Leadership: We are as strong as the sum of our parts

Taiwo Odukoya

We are collectively as strong as our individual or constituent parts. This is as true for families as it is for organisations and nation states. And so, there is a sense in which we are all responsible for the successes or failures of the different strata of our community. What we cannot afford to do, therefore, is devalue the role we play in building society. Perhaps this was what Martin Luther King Jr. had in mind, when he said, “If a man is called to be a street sweeper, he should sweep streets even as Michael Angelo painted, or Beethoven composed music or Shakespeare wrote poetry. He should sweep streets so well that all the hosts of heaven and earth will pause to say, ‘Here lived a great street sweeper who did his job well.’ Everybody’s contribution is significant, including yours.

All across the world today, there is a clamour for effective leadership. Demagoguery and rhetorical flourishes are coming up empty in providing real time solutions to the challenges of the postmodern age. People are growing impatient with leaders of the day and seem to be on a perpetual search for individuals they can lay their hopes on. This is understandable, given the huge responsibilities of leadership and the cascading effects, if it fails or succeeds. But no matter how inspirational and dynamic any leadership is, it can only go as far as the cooperation of the led (the aggregated contributions of the individuals, who make up society). Civilisations depend on men and women finding new ways for humanity to live and work better. People like Thomas Edison, Alexander Graham Bell, Henry Ford, etc., defined the industrial age, just as individuals like Bill Gates, Paul Allen, Larry Page and Sergey Brin and Mark Zuckerberg advanced the information age and the digital revolution.

Every developed nation we know or aspire to be like is driven by the ideas and innovations of its people. Rent seeking behaviour, on the other hand, is what has held most African countries from significant progress, with leadership and the people more focused on using material resources for personal economic gain without contributing anything substantial to society. A nation like Israel has been able to build a formidable nation from a barren land through individual contribution and innovation. It was Shimon Peres who said, “In Israel, a land lacking in natural resources, we learned to appreciate our greatest national advantage: our minds. Through creativity and innovation, we transformed barren deserts into flourishing fields and pioneered new frontiers in science and technology.”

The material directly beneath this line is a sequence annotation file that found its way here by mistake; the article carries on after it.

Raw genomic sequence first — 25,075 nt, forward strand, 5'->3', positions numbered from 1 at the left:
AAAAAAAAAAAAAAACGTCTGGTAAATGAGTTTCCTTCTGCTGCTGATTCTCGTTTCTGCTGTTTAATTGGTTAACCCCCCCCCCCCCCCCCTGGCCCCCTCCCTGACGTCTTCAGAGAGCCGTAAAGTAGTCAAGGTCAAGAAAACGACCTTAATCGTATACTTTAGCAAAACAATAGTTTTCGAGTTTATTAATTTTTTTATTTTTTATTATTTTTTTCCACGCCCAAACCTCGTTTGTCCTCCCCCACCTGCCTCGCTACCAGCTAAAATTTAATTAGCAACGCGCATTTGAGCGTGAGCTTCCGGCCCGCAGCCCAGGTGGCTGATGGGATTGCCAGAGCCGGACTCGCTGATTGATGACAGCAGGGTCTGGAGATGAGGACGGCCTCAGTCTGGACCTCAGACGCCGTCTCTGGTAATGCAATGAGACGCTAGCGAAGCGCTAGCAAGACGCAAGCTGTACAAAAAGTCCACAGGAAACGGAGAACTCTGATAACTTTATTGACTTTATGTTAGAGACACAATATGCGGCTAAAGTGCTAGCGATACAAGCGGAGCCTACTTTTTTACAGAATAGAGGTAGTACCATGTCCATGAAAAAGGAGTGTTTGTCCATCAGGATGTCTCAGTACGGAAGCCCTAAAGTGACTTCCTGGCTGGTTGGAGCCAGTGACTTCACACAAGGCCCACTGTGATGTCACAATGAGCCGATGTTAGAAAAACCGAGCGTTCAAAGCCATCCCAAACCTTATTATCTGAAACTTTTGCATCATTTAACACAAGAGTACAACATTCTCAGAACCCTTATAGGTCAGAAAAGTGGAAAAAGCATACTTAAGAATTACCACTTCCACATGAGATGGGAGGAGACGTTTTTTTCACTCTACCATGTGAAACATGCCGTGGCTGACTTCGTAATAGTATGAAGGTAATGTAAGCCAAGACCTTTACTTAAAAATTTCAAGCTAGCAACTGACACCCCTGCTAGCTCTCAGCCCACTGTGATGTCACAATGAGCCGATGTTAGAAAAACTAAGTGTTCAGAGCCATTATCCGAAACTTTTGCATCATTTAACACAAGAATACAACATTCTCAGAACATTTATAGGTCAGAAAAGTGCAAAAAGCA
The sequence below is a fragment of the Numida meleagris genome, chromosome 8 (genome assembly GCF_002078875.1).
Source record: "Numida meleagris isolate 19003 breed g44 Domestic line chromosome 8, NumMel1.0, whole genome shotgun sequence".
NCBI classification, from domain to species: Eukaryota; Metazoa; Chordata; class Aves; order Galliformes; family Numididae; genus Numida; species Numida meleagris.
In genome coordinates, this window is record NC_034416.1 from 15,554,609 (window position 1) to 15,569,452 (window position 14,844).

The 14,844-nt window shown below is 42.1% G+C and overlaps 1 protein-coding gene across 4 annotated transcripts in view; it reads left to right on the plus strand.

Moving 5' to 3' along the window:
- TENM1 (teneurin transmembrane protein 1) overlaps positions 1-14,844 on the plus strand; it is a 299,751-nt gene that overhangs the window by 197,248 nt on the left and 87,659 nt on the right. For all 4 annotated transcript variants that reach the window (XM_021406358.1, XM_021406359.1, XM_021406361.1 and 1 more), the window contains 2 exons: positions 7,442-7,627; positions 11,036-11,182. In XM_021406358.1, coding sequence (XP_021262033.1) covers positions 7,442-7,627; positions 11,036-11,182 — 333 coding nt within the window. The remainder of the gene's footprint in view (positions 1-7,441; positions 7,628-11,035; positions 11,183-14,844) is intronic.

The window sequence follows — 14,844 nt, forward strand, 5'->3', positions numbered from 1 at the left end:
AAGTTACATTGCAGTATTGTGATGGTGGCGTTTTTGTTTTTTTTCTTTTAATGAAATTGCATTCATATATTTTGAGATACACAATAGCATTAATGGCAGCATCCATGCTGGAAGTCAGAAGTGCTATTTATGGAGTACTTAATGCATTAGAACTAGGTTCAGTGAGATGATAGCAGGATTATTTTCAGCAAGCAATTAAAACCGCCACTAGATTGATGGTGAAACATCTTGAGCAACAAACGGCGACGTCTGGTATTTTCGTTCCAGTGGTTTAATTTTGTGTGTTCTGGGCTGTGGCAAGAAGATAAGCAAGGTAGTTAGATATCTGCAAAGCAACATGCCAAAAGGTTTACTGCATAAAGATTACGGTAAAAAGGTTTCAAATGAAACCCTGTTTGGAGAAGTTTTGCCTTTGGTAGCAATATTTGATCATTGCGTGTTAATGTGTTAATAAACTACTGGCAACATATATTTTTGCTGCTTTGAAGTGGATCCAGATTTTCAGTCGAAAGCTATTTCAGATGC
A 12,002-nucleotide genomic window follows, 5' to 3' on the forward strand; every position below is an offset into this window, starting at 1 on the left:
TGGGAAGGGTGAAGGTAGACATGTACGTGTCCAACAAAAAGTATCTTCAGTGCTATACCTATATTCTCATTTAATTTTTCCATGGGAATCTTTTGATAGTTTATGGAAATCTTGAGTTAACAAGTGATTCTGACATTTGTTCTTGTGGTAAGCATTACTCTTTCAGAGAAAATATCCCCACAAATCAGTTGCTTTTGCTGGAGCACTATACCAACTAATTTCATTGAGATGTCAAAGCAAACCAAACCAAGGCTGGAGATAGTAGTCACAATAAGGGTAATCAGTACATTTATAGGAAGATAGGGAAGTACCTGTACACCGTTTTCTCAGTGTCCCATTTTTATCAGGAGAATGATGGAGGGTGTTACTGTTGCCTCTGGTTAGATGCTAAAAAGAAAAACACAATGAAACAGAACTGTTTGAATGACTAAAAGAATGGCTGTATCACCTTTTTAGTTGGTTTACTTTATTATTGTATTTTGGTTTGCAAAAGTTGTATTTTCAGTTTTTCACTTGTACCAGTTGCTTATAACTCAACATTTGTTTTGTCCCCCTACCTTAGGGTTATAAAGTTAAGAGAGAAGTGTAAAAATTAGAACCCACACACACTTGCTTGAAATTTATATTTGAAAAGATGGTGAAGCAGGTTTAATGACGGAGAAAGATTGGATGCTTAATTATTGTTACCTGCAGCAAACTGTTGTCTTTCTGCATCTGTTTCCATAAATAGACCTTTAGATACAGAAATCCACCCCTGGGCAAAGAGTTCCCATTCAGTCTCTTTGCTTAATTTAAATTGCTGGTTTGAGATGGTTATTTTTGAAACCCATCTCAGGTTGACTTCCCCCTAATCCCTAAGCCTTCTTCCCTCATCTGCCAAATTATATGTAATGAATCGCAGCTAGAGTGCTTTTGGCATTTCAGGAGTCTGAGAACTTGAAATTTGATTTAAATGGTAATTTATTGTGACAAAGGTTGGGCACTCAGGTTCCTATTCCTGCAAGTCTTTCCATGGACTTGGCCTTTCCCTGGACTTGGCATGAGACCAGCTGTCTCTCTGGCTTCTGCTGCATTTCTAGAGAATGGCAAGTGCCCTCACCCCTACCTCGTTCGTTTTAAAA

The challenge for today’s leadership, across Africa, is to truly recognise the power of the people to make a difference and to create the enabling environment that will allow for the flourishing of individual potential – make it easy for personal ideas to become viable businesses, invest heavily in infrastructure and in the education of the people.

The challenge for individuals, on the other hand, is not to wait until leadership gets it right, but to begin to do what we can, with what we have, where we are, to improve our lot and that of those around us. It was Nelson Mandela who said, “There are so many men and women who hold no distinctive positions, but whose contribution towards the development of society has been enormous.”

Those who are given to adding value, contributing their quota to the development and emancipation of society, have the advantage of mastering the art and thus defining leadership for the people.

We need contribution minded people to turn things around for good. The new paradigm of citizen expertise – the collection of knowledge from all societal layers for the purpose of solving contemporary challenges – is proving extremely effective in many areas of life. A good example is Wikipedia, an encyclopedia that depends on the active contribution of supposed amateurs, which has created a larger, more up to date and accurate collection of knowledge than the Encyclopedia Britannica. We have to start looking at ourselves as vital enablers of the Nigeria and Africa we want to build. And when vital enablers find themselves in positions of public office, they will make a difference. So, teach with the whole of your heart, if that is your call. Be the best policeman you can be, if that is your duty. Commit to being the most dedicated and progressive legislator, if fate has so entrusted the position to you. No matter where you are and what you do, make the best of it, and you will be making the best of Nigeria in the process. When you do this, you’re modelling leadership, many will be influenced by you and you become a definition of the type of leadership we are looking for. We have to start considering as sacred, the contributions we make to the overall success of society. You are a necessary part of the narrative. You are important. You are needed. Nigeria is counting on you.

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leadershipTaiwo Odukoya


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